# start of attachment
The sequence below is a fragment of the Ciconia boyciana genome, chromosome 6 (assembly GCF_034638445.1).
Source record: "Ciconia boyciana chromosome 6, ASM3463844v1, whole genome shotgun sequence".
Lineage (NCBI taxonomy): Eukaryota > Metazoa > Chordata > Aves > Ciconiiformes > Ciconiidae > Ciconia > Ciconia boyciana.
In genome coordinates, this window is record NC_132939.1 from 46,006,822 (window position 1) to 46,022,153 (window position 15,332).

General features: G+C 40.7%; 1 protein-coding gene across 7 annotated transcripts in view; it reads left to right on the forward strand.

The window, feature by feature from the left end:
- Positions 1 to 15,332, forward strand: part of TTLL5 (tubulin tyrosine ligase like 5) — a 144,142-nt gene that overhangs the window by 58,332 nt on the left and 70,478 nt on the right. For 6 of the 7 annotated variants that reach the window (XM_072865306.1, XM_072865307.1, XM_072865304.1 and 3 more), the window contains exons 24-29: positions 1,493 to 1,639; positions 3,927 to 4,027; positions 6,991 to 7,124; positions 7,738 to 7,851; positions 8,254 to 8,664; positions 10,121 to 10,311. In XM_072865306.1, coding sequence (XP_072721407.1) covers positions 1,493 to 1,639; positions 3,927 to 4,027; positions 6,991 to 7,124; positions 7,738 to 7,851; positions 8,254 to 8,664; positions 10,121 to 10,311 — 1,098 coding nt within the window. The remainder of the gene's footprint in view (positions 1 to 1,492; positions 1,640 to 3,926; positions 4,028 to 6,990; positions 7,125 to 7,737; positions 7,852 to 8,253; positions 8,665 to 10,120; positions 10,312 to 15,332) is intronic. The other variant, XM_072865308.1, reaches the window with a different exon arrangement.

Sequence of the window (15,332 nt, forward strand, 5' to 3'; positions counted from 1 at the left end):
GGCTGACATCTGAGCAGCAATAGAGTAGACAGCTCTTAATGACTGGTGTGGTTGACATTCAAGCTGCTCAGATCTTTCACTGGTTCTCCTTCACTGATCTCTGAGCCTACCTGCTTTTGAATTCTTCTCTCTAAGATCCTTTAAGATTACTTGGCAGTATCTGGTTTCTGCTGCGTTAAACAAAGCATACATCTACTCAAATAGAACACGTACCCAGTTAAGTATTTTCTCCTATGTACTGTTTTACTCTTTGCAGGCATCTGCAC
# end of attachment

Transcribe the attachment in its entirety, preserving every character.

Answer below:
The sequence below is a fragment of the Ciconia boyciana genome, chromosome 6 (assembly GCF_034638445.1).
Source record: "Ciconia boyciana chromosome 6, ASM3463844v1, whole genome shotgun sequence".
Lineage (NCBI taxonomy): Eukaryota > Metazoa > Chordata > Aves > Ciconiiformes > Ciconiidae > Ciconia > Ciconia boyciana.
In genome coordinates, this window is record NC_132939.1 from 46,006,822 (window position 1) to 46,022,153 (window position 15,332).

General features: G+C 40.7%; 1 protein-coding gene across 7 annotated transcripts in view; it reads left to right on the forward strand.

The window, feature by feature from the left end:
- Positions 1 to 15,332, forward strand: part of TTLL5 (tubulin tyrosine ligase like 5) — a 144,142-nt gene that overhangs the window by 58,332 nt on the left and 70,478 nt on the right. For 6 of the 7 annotated variants that reach the window (XM_072865306.1, XM_072865307.1, XM_072865304.1 and 3 more), the window contains exons 24-29: positions 1,493 to 1,639; positions 3,927 to 4,027; positions 6,991 to 7,124; positions 7,738 to 7,851; positions 8,254 to 8,664; positions 10,121 to 10,311. In XM_072865306.1, coding sequence (XP_072721407.1) covers positions 1,493 to 1,639; positions 3,927 to 4,027; positions 6,991 to 7,124; positions 7,738 to 7,851; positions 8,254 to 8,664; positions 10,121 to 10,311 — 1,098 coding nt within the window. The remainder of the gene's footprint in view (positions 1 to 1,492; positions 1,640 to 3,926; positions 4,028 to 6,990; positions 7,125 to 7,737; positions 7,852 to 8,253; positions 8,665 to 10,120; positions 10,312 to 15,332) is intronic. The other variant, XM_072865308.1, reaches the window with a different exon arrangement.

Sequence of the window (15,332 nt, forward strand, 5' to 3'; positions counted from 1 at the left end):
GGCTGACATCTGAGCAGCAATAGAGTAGACAGCTCTTAATGACTGGTGTGGTTGACATTCAAGCTGCTCAGATCTTTCACTGGTTCTCCTTCACTGATCTCTGAGCCTACCTGCTTTTGAATTCTTCTCTCTAAGATCCTTTAAGATTACTTGGCAGTATCTGGTTTCTGCTGCGTTAAACAAAGCATACATCTACTCAAATAGAACACGTACCCAGTTAAGTATTTTCTCCTATGTACTGTTTTACTCTTTGCAGGCATCTGCAC